Obama’s Plan to Reform the Housing Market

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The Obama Administration explains its plans for reforming the U.S. housing market: less government involvement, more private capital.

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On February 11, 2011, the U.S. Department of the Treasury and the U.S. Department of Housing and Urban Development delivered a report to Congress describing the Obama Administration’s plan to reform the U.S. housing finance market. The report explains the Administration’s goal "to scale back the role of government in the mortgage market, and promote the return of private capital to a healthier, more robust mortgage market."

Mortgage_document.jpgThe Administration’s plan calls for reducing and eventually winding down the two primary government housing finance institutions, the Federal National Mortgage Association (Fannie Mae) and the Federal Home Loan Mortgage Corporation (Freddie Mac).  After significant numbers of these institutions’ mortgage loans defaulted, Congress passed the Housing and Economic Recovery Act of 2008, placing Fannie Mae and Freddie Mac under the full control of the Federal Housing Finance Agency (“FHFA”). The Administration now intends to work with the FHFA to reduce government involvement in these institutions, while recommending that the FHFA work with other agencies to reintroduce more private capital into the mortgage market.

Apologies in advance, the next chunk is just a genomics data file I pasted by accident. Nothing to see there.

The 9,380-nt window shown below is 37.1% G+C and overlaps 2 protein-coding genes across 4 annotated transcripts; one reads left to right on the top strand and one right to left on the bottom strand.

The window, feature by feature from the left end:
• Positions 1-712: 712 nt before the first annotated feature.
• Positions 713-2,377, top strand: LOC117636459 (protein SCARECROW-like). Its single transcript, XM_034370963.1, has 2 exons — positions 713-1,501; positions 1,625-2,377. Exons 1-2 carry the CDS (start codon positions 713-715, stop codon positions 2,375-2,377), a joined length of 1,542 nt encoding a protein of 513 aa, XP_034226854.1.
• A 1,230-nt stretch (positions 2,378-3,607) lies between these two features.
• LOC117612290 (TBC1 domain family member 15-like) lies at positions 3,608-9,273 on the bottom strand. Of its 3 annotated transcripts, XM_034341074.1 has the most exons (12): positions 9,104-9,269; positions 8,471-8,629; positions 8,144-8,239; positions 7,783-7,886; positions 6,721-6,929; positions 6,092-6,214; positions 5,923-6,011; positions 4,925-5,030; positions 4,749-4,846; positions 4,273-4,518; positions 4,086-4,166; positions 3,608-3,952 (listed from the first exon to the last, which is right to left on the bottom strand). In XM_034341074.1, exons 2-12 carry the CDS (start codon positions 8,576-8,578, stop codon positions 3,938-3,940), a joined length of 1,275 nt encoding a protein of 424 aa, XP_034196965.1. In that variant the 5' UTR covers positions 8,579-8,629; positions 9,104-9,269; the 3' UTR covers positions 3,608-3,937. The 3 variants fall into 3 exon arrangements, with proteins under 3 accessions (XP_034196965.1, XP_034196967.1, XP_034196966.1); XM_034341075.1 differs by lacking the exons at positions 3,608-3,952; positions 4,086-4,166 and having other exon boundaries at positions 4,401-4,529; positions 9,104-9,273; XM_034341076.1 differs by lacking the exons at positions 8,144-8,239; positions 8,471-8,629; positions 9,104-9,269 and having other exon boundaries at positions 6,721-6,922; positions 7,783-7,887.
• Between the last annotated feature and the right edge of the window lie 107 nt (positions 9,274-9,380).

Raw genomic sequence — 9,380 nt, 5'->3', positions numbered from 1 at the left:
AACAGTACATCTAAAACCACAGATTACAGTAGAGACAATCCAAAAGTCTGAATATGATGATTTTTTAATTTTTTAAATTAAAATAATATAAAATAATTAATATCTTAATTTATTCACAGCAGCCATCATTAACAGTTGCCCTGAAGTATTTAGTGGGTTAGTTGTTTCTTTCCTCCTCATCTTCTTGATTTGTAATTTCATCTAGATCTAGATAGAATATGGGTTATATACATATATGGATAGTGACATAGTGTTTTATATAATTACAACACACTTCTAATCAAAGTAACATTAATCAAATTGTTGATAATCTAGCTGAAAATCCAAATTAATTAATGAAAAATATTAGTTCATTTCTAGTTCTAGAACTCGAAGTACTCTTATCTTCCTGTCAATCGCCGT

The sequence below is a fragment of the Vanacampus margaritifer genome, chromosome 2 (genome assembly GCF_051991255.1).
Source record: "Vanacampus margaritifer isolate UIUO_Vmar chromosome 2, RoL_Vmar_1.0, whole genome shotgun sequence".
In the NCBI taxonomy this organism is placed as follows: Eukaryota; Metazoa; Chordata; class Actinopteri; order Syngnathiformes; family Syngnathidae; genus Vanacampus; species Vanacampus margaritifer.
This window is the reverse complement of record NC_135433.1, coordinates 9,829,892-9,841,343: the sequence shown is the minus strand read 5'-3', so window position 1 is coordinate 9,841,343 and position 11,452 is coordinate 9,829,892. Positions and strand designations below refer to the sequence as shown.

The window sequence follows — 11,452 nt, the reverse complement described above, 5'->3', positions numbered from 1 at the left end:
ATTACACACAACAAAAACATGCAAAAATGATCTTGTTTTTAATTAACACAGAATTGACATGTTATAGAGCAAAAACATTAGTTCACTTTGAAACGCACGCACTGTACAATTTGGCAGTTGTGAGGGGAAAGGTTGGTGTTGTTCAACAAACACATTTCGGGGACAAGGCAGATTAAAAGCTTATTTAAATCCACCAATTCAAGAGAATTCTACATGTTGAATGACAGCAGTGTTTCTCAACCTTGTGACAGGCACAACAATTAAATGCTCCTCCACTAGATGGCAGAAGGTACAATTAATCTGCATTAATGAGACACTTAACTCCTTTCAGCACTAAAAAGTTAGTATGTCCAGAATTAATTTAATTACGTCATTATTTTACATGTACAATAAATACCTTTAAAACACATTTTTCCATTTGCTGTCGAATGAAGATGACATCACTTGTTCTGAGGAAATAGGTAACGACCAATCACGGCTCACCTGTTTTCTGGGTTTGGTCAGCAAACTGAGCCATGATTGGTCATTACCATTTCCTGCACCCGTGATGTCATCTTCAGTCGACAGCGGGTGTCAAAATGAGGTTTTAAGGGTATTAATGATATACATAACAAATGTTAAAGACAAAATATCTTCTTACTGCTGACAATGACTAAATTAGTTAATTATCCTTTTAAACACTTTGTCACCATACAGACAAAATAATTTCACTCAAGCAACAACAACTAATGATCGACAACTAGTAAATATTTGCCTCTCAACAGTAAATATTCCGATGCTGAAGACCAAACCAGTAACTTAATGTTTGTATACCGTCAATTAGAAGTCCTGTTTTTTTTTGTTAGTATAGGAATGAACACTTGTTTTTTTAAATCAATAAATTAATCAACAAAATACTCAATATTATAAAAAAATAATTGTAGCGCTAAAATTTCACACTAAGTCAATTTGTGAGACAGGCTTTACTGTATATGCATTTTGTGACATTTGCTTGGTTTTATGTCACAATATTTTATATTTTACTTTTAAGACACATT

The Administration plans to strengthen regulatory oversight of banks and other financial institutions through the consumer protection provisions of the Dodd-Frank Wall Street Reform and Consumer Protection Act. The Dodd-Frank Act addresses the securitization of mortgages and puts in place a structure to boost consumer financial protection, but except for a few minor provisions, the legislation almost "completely sidesteps the issue of what to do with Fannie and Freddie," according to Penn Law Professor David Skeel, who recently authored a book on Dodd-Frank.

The Administration’s plan announced earlier this month would address a part of the mortgage industry that Dodd-Frank left unaddressed. It would shift the government’s role from one of direct involvement in the home mortgage market to oversight and enforcement of consumer protection laws.

Image by Flickr user Rev Dan Catt, and used under a Creative Commons license.